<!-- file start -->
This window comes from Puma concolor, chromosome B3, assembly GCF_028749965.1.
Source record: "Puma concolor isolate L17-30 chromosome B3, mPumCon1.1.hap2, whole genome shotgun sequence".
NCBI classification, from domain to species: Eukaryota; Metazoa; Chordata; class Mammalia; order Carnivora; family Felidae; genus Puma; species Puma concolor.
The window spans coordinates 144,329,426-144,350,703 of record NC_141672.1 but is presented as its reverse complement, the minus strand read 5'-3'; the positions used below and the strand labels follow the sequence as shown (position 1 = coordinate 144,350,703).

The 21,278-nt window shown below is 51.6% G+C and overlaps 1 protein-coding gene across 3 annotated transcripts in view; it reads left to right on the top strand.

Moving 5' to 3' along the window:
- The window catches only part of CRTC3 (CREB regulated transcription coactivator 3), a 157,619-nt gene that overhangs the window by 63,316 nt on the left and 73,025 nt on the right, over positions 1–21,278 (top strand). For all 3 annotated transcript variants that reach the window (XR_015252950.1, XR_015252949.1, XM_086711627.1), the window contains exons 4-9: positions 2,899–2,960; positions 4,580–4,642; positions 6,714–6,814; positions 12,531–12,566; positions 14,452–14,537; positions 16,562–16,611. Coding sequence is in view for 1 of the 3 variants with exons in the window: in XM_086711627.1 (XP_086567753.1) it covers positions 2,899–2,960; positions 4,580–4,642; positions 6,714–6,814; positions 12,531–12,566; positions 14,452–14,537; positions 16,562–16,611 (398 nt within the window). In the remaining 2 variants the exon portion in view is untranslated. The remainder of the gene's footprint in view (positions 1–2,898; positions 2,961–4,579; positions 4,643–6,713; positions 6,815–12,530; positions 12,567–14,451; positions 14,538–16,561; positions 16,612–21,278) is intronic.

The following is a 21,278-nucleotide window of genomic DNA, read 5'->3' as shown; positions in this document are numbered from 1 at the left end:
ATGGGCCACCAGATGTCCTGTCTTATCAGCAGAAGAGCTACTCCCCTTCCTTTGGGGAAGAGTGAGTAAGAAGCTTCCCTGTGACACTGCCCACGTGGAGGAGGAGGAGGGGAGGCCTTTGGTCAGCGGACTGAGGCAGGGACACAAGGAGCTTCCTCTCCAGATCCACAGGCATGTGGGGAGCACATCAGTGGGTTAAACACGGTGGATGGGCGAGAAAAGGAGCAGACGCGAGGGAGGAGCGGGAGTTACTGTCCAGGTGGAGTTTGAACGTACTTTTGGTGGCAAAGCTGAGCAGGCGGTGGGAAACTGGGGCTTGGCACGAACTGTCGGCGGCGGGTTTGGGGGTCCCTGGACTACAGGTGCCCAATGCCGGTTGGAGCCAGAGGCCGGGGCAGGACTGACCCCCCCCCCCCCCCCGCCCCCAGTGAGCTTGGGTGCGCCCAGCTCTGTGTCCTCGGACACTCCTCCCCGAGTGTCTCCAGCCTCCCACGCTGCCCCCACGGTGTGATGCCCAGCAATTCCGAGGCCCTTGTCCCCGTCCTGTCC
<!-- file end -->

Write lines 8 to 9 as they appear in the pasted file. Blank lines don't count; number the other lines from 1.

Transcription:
The following is a 21,278-nucleotide window of genomic DNA, read 5'->3' as shown; positions in this document are numbered from 1 at the left end:
ATGGGCCACCAGATGTCCTGTCTTATCAGCAGAAGAGCTACTCCCCTTCCTTTGGGGAAGAGTGAGTAAGAAGCTTCCCTGTGACACTGCCCACGTGGAGGAGGAGGAGGGGAGGCCTTTGGTCAGCGGACTGAGGCAGGGACACAAGGAGCTTCCTCTCCAGATCCACAGGCATGTGGGGAGCACATCAGTGGGTTAAACACGGTGGATGGGCGAGAAAAGGAGCAGACGCGAGGGAGGAGCGGGAGTTACTGTCCAGGTGGAGTTTGAACGTACTTTTGGTGGCAAAGCTGAGCAGGCGGTGGGAAACTGGGGCTTGGCACGAACTGTCGGCGGCGGGTTTGGGGGTCCCTGGACTACAGGTGCCCAATGCCGGTTGGAGCCAGAGGCCGGGGCAGGACTGACCCCCCCCCCCCCCCCGCCCCCAGTGAGCTTGGGTGCGCCCAGCTCTGTGTCCTCGGACACTCCTCCCCGAGTGTCTCCAGCCTCCCACGCTGCCCCCACGGTGTGATGCCCAGCAATTCCGAGGCCCTTGTCCCCGTCCTGTCC